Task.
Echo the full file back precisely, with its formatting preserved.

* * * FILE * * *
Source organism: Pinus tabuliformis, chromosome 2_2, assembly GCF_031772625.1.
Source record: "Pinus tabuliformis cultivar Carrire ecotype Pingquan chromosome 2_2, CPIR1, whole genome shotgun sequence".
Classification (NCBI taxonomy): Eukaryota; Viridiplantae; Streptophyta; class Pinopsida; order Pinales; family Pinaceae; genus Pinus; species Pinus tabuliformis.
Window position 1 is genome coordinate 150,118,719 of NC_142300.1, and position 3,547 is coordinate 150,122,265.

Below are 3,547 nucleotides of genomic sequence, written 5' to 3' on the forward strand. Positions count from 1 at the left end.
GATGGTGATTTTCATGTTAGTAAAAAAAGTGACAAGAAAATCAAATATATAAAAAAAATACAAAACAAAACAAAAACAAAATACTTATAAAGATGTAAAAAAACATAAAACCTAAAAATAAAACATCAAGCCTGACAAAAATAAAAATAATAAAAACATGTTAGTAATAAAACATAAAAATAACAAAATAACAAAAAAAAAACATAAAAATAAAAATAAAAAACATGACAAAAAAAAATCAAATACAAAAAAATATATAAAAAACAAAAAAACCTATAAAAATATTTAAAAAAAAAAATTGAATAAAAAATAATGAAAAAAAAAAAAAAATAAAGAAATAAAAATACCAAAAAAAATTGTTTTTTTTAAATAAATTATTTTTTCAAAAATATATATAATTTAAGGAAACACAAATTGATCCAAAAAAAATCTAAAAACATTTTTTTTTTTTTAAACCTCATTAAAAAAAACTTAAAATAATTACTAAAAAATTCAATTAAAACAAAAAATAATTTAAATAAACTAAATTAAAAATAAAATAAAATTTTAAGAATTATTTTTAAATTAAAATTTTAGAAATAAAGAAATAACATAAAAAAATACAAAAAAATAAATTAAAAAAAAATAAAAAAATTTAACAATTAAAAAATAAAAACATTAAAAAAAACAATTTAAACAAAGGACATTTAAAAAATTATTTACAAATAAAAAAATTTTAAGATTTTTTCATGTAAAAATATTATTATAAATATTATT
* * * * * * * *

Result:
Source organism: Pinus tabuliformis, chromosome 2_2, assembly GCF_031772625.1.
Source record: "Pinus tabuliformis cultivar Carrire ecotype Pingquan chromosome 2_2, CPIR1, whole genome shotgun sequence".
Classification (NCBI taxonomy): Eukaryota; Viridiplantae; Streptophyta; class Pinopsida; order Pinales; family Pinaceae; genus Pinus; species Pinus tabuliformis.
Window position 1 is genome coordinate 150,118,719 of NC_142300.1, and position 3,547 is coordinate 150,122,265.

Below are 3,547 nucleotides of genomic sequence, written 5' to 3' on the forward strand. Positions count from 1 at the left end.
GATGGTGATTTTCATGTTAGTAAAAAAAGTGACAAGAAAATCAAATATATAAAAAAAATACAAAACAAAACAAAAACAAAATACTTATAAAGATGTAAAAAAACATAAAACCTAAAAATAAAACATCAAGCCTGACAAAAATAAAAATAATAAAAACATGTTAGTAATAAAACATAAAAATAACAAAATAACAAAAAAAAAACATAAAAATAAAAATAAAAAACATGACAAAAAAAAATCAAATACAAAAAAATATATAAAAAACAAAAAAACCTATAAAAATATTTAAAAAAAAAAATTGAATAAAAAATAATGAAAAAAAAAAAAAAATAAAGAAATAAAAATACCAAAAAAAATTGTTTTTTTTAAATAAATTATTTTTTCAAAAATATATATAATTTAAGGAAACACAAATTGATCCAAAAAAAATCTAAAAACATTTTTTTTTTTTTAAACCTCATTAAAAAAAACTTAAAATAATTACTAAAAAATTCAATTAAAACAAAAAATAATTTAAATAAACTAAATTAAAAATAAAATAAAATTTTAAGAATTATTTTTAAATTAAAATTTTAGAAATAAAGAAATAACATAAAAAAATACAAAAAAATAAATTAAAAAAAAATAAAAAAATTTAACAATTAAAAAATAAAAACATTAAAAAAAACAATTTAAACAAAGGACATTTAAAAAATTATTTACAAATAAAAAAATTTTAAGATTTTTTCATGTAAAAATATTATTATAAATATTATT